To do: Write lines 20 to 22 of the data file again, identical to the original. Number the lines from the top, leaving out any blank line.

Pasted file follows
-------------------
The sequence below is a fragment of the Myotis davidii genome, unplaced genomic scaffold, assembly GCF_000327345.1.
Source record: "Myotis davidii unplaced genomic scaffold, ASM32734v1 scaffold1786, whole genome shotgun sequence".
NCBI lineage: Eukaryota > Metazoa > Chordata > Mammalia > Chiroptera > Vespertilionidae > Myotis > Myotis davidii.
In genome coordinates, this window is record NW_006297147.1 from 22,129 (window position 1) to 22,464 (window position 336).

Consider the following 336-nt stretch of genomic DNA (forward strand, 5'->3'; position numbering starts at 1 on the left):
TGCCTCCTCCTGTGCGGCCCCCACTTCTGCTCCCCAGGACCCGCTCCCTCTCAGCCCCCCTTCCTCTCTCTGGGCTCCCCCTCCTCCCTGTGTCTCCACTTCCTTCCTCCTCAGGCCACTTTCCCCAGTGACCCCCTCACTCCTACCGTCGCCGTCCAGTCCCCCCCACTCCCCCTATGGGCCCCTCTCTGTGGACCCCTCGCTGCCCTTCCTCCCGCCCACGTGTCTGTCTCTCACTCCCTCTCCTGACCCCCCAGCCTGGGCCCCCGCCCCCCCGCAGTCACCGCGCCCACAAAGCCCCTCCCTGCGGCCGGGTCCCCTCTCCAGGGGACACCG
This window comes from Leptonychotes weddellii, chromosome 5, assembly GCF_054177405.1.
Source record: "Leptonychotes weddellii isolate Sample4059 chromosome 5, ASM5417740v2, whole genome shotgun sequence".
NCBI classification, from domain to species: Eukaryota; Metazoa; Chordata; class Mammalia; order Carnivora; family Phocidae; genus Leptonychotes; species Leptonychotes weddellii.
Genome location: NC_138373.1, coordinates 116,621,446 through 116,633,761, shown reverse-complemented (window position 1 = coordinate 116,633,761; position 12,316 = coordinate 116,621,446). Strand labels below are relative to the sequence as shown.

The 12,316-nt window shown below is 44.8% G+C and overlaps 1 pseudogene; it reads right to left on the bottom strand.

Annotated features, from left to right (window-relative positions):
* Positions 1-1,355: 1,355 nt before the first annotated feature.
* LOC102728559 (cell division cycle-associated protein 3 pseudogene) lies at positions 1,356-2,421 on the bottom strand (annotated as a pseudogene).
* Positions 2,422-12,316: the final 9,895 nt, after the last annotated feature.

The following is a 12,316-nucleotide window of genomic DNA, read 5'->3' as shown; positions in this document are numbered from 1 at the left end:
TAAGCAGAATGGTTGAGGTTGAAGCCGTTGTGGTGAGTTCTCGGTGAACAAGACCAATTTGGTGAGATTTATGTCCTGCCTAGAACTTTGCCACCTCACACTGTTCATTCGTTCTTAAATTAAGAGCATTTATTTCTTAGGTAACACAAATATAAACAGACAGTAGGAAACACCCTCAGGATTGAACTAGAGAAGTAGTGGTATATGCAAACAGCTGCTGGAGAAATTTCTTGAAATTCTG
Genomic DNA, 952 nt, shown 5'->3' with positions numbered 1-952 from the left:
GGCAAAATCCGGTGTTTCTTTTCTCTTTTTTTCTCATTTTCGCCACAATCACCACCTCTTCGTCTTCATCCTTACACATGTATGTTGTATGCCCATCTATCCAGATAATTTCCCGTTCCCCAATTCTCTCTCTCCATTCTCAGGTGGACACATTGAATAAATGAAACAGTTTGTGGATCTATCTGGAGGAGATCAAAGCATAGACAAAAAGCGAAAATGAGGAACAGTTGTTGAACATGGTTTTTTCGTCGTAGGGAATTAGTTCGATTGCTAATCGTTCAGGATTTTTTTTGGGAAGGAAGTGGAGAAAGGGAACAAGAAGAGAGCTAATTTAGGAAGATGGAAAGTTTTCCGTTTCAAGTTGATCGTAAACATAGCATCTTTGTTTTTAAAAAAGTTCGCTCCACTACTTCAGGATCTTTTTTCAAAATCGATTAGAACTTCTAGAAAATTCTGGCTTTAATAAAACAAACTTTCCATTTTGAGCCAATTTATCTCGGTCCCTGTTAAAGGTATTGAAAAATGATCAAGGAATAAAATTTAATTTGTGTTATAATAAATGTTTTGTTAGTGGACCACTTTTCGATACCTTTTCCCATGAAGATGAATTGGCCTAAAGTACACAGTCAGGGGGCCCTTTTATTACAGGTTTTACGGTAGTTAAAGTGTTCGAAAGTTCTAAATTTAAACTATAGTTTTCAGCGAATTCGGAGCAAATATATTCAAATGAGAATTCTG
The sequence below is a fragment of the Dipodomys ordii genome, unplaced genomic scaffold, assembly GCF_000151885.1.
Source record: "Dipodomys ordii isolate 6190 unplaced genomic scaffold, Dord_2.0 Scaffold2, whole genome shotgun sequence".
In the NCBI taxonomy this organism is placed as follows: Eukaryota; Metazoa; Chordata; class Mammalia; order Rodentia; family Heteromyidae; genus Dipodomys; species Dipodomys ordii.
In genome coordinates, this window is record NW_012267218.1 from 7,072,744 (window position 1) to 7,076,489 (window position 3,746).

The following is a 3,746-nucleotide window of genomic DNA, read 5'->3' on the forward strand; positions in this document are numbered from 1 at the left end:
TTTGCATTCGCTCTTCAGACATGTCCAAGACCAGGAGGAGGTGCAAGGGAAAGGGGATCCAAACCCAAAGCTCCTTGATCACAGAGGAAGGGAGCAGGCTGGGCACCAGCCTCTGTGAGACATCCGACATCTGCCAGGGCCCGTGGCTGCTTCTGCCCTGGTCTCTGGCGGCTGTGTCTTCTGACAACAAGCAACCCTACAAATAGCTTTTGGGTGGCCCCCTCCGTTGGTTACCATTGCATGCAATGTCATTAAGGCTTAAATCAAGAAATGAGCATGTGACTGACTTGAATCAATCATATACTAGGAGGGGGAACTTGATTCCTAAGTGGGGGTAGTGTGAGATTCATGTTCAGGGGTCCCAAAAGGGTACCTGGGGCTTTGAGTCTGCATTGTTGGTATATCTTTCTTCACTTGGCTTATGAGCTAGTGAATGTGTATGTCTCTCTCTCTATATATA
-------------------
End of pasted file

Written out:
The sequence below is a fragment of the Dipodomys ordii genome, unplaced genomic scaffold, assembly GCF_000151885.1.
Source record: "Dipodomys ordii isolate 6190 unplaced genomic scaffold, Dord_2.0 Scaffold2, whole genome shotgun sequence".
In the NCBI taxonomy this organism is placed as follows: Eukaryota; Metazoa; Chordata; class Mammalia; order Rodentia; family Heteromyidae; genus Dipodomys; species Dipodomys ordii.